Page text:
TRANSCRIPT – Sky News First Edition

 

TRANSCRIPT – Sky News First Edition
Friday 25 March 2022

Subjects: Endometriosis funding, Labor bullying, Jacquie Lambie

E&OE

PETER STEFANOVIC:

Joining me now is Amanda Stoker. Senator, thanks for your time this morning. So we'll start there; how much help do you think that will be for women, and also families?

AMANDA STOKER:

Good morning. It's going to be a really significant change in the lives of the one in nine Australian women who experience endometriosis. For many women who experience it, it leads to daily pain. It leads to difficulty with falling pregnant, and it leads to enormous expense associated with the management of that pain. And as the government who first recognise the significance of this problem, first committed to the National Action Plan for action on endometriosis, and who've been prepared to invest in the on the ground services, the awareness and understanding, the training of doctors to make sure they know what they're looking for in diagnosis and treatment, and in the research that supports good clinical care. I'm just thrilled that so many women that grapple with these really debilitating condition daily are going to have a much more optimistic future.

PETER STEFANOVIC:

Just a few other issues involving female senators, as it turns out. Bill Shorten has this morning said that he doesn't want an enquiry into bullying claims of the late Senator Kimberley Kitching. Is that the end of it, in your view?

AMANDA STOKER:

Well look, it just smacks of labour continuing to put their own political needs over the needs of the people who work in parliament. When there is an issue affecting safety that arises from circumstances on the non-Labor side, they rustle up protests, they don't let up on that on the claims of failing to act to protect women, they go to town. And yet, when one of their own – in circumstances arising from the conduct of members of their own party – appears to have suffered from circumstances so intense, in the course of her work, in the nature of bullying, that led arguably to her death, they close ranks and they don't want to talk about it. If that's the culture of cover up we see in relation to the passing away of one of their own, in the very good Senator Kimberley Kitching, then what would they be like when it comes to the interests of the nation? They're going to continue to put their own interests above the interests of the nation. I don't think it smells right. If you or I, in a normal workplace – a construction site or a shop – we're so bullied that it adversely affected our health, we would have a workplace health and safety investigation. There would be consequences that flow for the people involved. And there would arguably be compensation payable to a person who experienced that terrible circumstance. Why on earth should have been different in this circumstance?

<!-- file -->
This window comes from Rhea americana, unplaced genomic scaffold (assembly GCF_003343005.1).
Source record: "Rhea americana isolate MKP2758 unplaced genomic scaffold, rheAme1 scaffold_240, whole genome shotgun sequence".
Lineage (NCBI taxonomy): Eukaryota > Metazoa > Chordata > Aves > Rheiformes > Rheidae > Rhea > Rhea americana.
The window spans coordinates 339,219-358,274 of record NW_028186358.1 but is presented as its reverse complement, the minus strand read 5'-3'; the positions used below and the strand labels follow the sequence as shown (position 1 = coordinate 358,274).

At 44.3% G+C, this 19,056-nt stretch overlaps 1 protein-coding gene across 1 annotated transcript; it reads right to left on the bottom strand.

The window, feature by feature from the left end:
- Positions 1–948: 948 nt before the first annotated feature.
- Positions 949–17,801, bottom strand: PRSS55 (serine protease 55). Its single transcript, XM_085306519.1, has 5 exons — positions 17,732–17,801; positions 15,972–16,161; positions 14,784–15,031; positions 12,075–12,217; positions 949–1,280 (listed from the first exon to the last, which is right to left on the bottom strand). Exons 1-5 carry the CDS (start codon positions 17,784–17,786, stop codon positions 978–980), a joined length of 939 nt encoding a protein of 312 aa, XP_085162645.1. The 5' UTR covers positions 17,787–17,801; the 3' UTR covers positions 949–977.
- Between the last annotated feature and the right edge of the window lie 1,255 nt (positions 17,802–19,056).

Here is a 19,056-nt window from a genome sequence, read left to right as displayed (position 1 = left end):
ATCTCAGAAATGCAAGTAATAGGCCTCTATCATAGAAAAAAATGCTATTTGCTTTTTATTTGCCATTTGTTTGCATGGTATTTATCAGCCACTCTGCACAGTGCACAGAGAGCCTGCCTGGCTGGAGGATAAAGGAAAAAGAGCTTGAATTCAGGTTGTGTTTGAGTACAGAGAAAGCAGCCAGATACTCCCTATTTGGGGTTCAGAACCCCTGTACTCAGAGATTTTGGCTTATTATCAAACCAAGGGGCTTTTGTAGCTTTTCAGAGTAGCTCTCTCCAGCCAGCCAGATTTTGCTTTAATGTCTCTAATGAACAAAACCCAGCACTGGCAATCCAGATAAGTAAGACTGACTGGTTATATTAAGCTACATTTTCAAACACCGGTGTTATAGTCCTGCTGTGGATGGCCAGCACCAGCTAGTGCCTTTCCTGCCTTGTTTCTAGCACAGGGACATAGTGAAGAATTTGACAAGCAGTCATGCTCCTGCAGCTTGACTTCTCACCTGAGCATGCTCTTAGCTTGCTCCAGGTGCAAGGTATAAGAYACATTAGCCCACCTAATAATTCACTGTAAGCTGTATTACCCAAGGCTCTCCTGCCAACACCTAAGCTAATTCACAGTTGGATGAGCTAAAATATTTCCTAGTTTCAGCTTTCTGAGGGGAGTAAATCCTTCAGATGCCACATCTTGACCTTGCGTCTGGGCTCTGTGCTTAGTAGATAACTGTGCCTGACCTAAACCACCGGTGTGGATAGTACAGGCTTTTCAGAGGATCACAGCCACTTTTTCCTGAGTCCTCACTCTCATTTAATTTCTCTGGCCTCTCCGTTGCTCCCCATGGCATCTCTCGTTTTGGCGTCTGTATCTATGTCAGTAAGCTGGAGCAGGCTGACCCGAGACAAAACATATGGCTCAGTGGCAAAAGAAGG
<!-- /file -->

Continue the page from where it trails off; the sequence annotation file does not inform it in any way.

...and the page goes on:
PETER STEFANOVIC:

Speaking of bullying, I'm reminded now by these claims that Jacqui Lambie made. And she spoke about this this morning too; she says she was threatened with jail time by the prime minister if she revealed details of a secret deal relating to refugees. What grounds could that be – in wearing one of your other hats?

AMANDA STOKER:

Look, I don't think Senator Lambie has put sufficient detail on the public record for me to be able to assess that properly. It strikes me that the prime minister plays a very straight bat when it comes to these types of issues and doesn't issue the kinds of threats we talk about. But of course, all parliamentarians get, from time to time in their duties, access to information that has special significance for the safety of Australian personnel, or for Australia's defence or other interests. I don't know if that's the information that we're talking about here, but when we come into contact with that kind of sensitive information, we've got to treat it in the interests of the nation. And sometimes that means respecting legislative secrecy obligations.

PETER STEFANOVIC:

Yeah, but how acceptable is the threat of jail time?

AMANDA STOKER:

Well again, I don't know exactly what she's talking about, but it wouldn't have been at the prime minister’s whim, it would have been something legislated that applies to everybody. So I think it's important to put that in context. These things can't be confected by a prime minister out of thin air. They come from statutes already on the books. And so, if Senator Lambie needs to go-

PETER STEFANOVIC:

So are you suggesting Jacquie Lambie has made it up?

AMANDA STOKER:

No. I say that we are all subject from, time to time, to obligations that exist on Australia's statutes. They apply to public servants who come into contact with certain types of information, and they apply to those in parliamentary service who access information in the nature of official secrets. If she has been privy to that information, in an attempt to brief her to do her duties, then she needs to respect those legislated obligations in the same way that every other parliamentary – and every other Australian – who in the course of their duties came across it would have to.

PETER STEFANOVIC:

Ok. Senator Amanda Stoker, thanks as always for your time.

[END]